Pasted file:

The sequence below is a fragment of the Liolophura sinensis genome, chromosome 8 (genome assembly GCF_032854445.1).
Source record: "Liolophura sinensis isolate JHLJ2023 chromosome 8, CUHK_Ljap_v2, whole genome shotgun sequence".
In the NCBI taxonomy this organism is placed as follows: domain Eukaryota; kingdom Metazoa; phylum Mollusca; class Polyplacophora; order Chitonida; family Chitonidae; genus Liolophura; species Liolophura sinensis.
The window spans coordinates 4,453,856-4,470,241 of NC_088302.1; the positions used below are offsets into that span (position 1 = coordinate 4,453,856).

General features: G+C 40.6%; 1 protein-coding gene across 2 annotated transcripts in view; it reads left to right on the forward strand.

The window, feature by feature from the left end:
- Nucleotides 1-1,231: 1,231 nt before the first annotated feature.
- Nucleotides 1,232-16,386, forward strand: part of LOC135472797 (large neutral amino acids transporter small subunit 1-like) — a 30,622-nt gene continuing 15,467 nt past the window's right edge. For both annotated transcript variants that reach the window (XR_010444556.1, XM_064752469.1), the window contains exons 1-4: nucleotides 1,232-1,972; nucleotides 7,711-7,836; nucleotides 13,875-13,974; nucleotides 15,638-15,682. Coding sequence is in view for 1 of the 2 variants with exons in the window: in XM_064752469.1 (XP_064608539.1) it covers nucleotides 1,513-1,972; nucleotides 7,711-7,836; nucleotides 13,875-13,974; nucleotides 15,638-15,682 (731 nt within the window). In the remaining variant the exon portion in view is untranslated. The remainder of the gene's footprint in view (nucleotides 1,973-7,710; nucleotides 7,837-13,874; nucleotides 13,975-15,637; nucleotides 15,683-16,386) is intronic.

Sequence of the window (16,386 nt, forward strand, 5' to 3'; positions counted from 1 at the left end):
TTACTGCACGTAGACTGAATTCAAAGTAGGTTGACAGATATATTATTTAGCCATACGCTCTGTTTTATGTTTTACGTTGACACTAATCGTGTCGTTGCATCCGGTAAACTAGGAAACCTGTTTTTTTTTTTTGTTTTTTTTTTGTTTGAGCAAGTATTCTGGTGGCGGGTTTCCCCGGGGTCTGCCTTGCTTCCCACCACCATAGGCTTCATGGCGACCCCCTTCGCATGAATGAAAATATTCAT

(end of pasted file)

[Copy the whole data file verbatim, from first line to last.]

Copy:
The sequence below is a fragment of the Liolophura sinensis genome, chromosome 8 (genome assembly GCF_032854445.1).
Source record: "Liolophura sinensis isolate JHLJ2023 chromosome 8, CUHK_Ljap_v2, whole genome shotgun sequence".
In the NCBI taxonomy this organism is placed as follows: domain Eukaryota; kingdom Metazoa; phylum Mollusca; class Polyplacophora; order Chitonida; family Chitonidae; genus Liolophura; species Liolophura sinensis.
The window spans coordinates 4,453,856-4,470,241 of NC_088302.1; the positions used below are offsets into that span (position 1 = coordinate 4,453,856).

General features: G+C 40.6%; 1 protein-coding gene across 2 annotated transcripts in view; it reads left to right on the forward strand.

The window, feature by feature from the left end:
- Nucleotides 1-1,231: 1,231 nt before the first annotated feature.
- Nucleotides 1,232-16,386, forward strand: part of LOC135472797 (large neutral amino acids transporter small subunit 1-like) — a 30,622-nt gene continuing 15,467 nt past the window's right edge. For both annotated transcript variants that reach the window (XR_010444556.1, XM_064752469.1), the window contains exons 1-4: nucleotides 1,232-1,972; nucleotides 7,711-7,836; nucleotides 13,875-13,974; nucleotides 15,638-15,682. Coding sequence is in view for 1 of the 2 variants with exons in the window: in XM_064752469.1 (XP_064608539.1) it covers nucleotides 1,513-1,972; nucleotides 7,711-7,836; nucleotides 13,875-13,974; nucleotides 15,638-15,682 (731 nt within the window). In the remaining variant the exon portion in view is untranslated. The remainder of the gene's footprint in view (nucleotides 1,973-7,710; nucleotides 7,837-13,874; nucleotides 13,975-15,637; nucleotides 15,683-16,386) is intronic.

Sequence of the window (16,386 nt, forward strand, 5' to 3'; positions counted from 1 at the left end):
TTACTGCACGTAGACTGAATTCAAAGTAGGTTGACAGATATATTATTTAGCCATACGCTCTGTTTTATGTTTTACGTTGACACTAATCGTGTCGTTGCATCCGGTAAACTAGGAAACCTGTTTTTTTTTTTTGTTTTTTTTTTGTTTGAGCAAGTATTCTGGTGGCGGGTTTCCCCGGGGTCTGCCTTGCTTCCCACCACCATAGGCTTCATGGCGACCCCCTTCGCATGAATGAAAATATTCAT